Trip Report: The Duddon Short

Trip Report: The Duddon Short

“Ah the Duddon, never really been there.

Me neither, long route or the less long route?

We’ll do the shorter one just incase the weather comes in”

And that was how the plan was formed. A quick message round to make sure the usual suspects were all up for it and with some calendar shuffling we set a date. The Duddon fell race has the option of two routes named the long and short, both taking in a section of fells in the slightly quieter Duddon Valley area of the Lake District, we’d chosen the short due to the forecast, a distinct lack of running prior, an illness just before and also a wine tasting.

With Andy meeting us there, the rest of us assembled at the shop and we were soon loading the car. We set off with a slightly worrying “where are we running again?” from Elliot who also happened to be the one behind the wheel, we did however make to the start of the route in Seathwaite and located Andy.

We managed to start in the dry, making our way up into some classic Lakes low autumnal cloud. Quite a large part of the first half of the short route consists of traversing on trods around the lower flanks of the fells we would later run back along the tops of, this led to a conversation about traversing/contouring and how every member of the group hated doing it.

We were making good progress and then the damp air of the low cloud soon filled with rain and we donned our waterproofs, ate some sweets and set off into the clag. We aimed for ‘the wall’, a place Andy told us with just enough confidence to be trusted, would signal our climb up to the highest point on the route; Dow Crag. The rain grew heavier as we splashed our way to the base of the climb where we were indeed met with ‘the wall’ and we set off upwards, hands on thighs, lungs on fire.

The combination of the rain and a steep climb had stifled conversation, this was soon rectified though by the appearance of Andy’s Wonka-esk bag of never ending trail mix. Sprits lifted, Niamh led us up deeper into the clag, a few false summits later and we were met by the wind. Climbing finished we stood in a line, backs to the wind, jackets flapping like a gaggle of mad geese trying to take off. We were able to make good time across the top of Dow, finally able to stretch our legs and pick up some speed after the climb.

We formed a polite queue at the first of the more craggy sections, each of us taking a slightly different approach to getting over various rocks and gaps. The wind picked up and we were soon bouncing off each other as we picked our way carefully through the boulder field to the shelter just off the summit, a quick blast of downhill got us warm and before we knew it we were adding layers in the shelter.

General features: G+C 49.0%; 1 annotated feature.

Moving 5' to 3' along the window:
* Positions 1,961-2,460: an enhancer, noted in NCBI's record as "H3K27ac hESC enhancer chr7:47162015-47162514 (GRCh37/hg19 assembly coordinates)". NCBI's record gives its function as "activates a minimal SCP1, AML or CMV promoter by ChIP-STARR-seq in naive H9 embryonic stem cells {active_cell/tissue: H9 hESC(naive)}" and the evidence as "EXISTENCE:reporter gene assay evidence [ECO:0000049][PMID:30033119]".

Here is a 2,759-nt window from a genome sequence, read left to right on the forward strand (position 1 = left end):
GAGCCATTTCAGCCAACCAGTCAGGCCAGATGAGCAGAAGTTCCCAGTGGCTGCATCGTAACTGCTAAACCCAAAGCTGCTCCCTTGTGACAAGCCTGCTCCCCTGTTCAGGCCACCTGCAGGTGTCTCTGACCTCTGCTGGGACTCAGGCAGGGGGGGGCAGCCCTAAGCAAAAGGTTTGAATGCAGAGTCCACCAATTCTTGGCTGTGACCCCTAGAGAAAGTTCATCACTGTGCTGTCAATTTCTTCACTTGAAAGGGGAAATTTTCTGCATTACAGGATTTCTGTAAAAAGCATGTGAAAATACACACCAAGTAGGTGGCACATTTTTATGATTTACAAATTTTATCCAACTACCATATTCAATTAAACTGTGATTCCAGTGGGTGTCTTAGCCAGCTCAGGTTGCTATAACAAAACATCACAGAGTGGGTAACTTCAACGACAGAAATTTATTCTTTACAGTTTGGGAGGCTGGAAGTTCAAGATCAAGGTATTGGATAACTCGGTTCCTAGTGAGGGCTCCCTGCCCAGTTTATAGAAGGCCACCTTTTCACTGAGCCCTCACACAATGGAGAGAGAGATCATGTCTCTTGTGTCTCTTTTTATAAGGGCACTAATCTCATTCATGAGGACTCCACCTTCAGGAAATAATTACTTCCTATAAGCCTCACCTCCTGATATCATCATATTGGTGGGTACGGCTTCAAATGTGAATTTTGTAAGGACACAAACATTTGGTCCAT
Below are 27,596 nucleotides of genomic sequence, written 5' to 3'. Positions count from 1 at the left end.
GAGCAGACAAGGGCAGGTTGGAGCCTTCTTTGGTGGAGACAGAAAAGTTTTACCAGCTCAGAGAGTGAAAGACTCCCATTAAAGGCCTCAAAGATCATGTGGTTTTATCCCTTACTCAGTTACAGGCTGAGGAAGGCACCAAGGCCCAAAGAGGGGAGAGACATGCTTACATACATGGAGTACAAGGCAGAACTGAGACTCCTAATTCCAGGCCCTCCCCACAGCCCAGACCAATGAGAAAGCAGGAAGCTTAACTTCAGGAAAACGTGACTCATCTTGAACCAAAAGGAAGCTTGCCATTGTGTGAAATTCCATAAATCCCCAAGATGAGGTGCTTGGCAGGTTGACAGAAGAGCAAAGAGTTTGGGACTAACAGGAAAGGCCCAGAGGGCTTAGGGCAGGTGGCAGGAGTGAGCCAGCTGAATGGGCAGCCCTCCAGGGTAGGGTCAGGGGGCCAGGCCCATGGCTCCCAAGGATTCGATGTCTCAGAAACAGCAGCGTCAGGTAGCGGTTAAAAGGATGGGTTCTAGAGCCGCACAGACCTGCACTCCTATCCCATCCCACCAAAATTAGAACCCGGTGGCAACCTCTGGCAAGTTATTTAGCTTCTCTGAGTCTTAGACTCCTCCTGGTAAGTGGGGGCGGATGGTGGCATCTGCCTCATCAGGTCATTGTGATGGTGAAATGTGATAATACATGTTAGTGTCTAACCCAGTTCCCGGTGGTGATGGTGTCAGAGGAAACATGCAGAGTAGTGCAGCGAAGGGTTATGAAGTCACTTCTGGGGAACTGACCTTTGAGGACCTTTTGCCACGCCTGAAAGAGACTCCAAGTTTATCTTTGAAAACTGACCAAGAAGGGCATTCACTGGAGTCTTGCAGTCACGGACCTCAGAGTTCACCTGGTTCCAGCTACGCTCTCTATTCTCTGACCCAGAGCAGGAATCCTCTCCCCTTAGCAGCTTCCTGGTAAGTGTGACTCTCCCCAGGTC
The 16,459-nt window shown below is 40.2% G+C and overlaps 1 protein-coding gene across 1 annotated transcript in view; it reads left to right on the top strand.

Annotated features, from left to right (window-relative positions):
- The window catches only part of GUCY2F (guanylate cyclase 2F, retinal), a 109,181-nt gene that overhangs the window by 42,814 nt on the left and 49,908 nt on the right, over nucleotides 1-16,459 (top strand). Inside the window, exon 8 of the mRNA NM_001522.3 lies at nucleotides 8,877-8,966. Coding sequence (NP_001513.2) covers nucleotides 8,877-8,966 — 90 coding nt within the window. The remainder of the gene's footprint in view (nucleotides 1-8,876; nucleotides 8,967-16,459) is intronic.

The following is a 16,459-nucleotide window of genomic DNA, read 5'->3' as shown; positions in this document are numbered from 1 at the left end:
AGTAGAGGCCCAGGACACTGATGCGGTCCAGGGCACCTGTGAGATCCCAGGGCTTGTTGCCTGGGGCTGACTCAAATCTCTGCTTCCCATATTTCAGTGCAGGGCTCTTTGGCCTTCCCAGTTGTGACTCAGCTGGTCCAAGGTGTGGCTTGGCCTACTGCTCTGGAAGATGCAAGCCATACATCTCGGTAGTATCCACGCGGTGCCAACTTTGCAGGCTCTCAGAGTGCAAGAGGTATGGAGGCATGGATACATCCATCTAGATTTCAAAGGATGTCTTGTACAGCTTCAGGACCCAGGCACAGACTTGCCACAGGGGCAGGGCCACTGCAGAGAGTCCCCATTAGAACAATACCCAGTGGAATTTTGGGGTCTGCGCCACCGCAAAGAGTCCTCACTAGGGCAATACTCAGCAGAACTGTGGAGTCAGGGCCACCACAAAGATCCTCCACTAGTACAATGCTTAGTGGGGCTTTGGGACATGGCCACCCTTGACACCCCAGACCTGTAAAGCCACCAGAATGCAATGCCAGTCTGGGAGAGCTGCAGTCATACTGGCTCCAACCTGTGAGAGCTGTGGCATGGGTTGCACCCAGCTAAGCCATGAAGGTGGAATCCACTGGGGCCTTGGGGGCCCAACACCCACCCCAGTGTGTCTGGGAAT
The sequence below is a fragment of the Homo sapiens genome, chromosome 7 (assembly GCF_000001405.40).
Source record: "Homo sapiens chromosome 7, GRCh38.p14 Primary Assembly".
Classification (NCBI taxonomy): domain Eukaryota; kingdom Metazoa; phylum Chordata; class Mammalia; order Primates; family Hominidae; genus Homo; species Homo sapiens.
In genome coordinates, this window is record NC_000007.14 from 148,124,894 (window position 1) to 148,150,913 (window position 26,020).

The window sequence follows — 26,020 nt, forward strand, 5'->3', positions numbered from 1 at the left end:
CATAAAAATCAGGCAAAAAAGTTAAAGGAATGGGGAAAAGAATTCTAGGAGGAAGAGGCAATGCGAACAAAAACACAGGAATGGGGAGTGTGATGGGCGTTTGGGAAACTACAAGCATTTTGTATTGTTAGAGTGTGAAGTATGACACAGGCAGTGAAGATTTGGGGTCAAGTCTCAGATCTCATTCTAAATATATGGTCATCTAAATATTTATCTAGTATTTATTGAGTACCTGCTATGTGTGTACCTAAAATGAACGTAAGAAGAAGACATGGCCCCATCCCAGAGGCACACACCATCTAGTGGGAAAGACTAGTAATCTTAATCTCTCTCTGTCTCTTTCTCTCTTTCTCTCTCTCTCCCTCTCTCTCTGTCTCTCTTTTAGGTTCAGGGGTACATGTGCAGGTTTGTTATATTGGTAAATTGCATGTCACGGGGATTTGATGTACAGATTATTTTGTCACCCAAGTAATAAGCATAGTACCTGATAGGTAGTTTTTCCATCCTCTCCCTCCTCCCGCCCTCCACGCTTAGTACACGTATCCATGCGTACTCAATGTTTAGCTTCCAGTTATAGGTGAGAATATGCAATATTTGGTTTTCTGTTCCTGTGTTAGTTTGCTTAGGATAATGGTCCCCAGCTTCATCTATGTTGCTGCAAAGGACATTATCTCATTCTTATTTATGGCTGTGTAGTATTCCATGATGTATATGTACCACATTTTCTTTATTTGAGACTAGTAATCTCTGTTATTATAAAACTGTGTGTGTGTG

Some more snacks were consumed and Andy handed over the navigational responsibilities to Christy. Ben the Collie’s woofs soon told us we’d stopped for long enough and we set off down off Dow and along the tops back towards White Maiden. We probably reached our top speed of the run on this stretch as the trail opened up and flowed across the summits.

The established trail soon made way for soft, spongy fell side as Christy kept us locked on the bearing, the rain begins to ease and we were soon getting wetter from the splash of 5 people and a dog than the water falling from the sky.

As White Maiden gave us her summit the rain also reached its peak. It runs off our faces as Christy and Andy discuss the best line to our final summit of the day, Caws. Before long we’re back to bouncing down heavily saturated fell side, jumping bogs with mixed success and stopping briefly wipe the rain out our eyes.

Two figures appear out the gloom, the first people we’d seen all day, we exchange pleasantries but we’re soon back on our own and a familiar topic raises it’s head; what food we were going to get at the pub. This passes some time on the climb up Caws, the trig point comes into view and without a word we all increase the pace and make a triumphant assent of the final few meters.

“It’s all downhill from here…” Absolute classic line.

Niamh disappears into the clag first, we give chase, finally feeling hot enough to take off our warm layers. We regroup and shove layers into our vests, finding a trod we head down, dying bracken hiding mud of a perfectly slippery consistency. The Clag seemingly rises and reveals the valley, a patchwork of deep reds, oranges and greens.

The loose gravel gives way to smooth road, Ben the Collie’s claws tap on the tarmac as we round the corner to the cars, their boots soon filled with wet, muddy shoes and screwed up jackets. Dry clothes on we make our way to the pub and finally put into action the plan we’d spoken about the whole way round.

All in all a great Lakeland day out.


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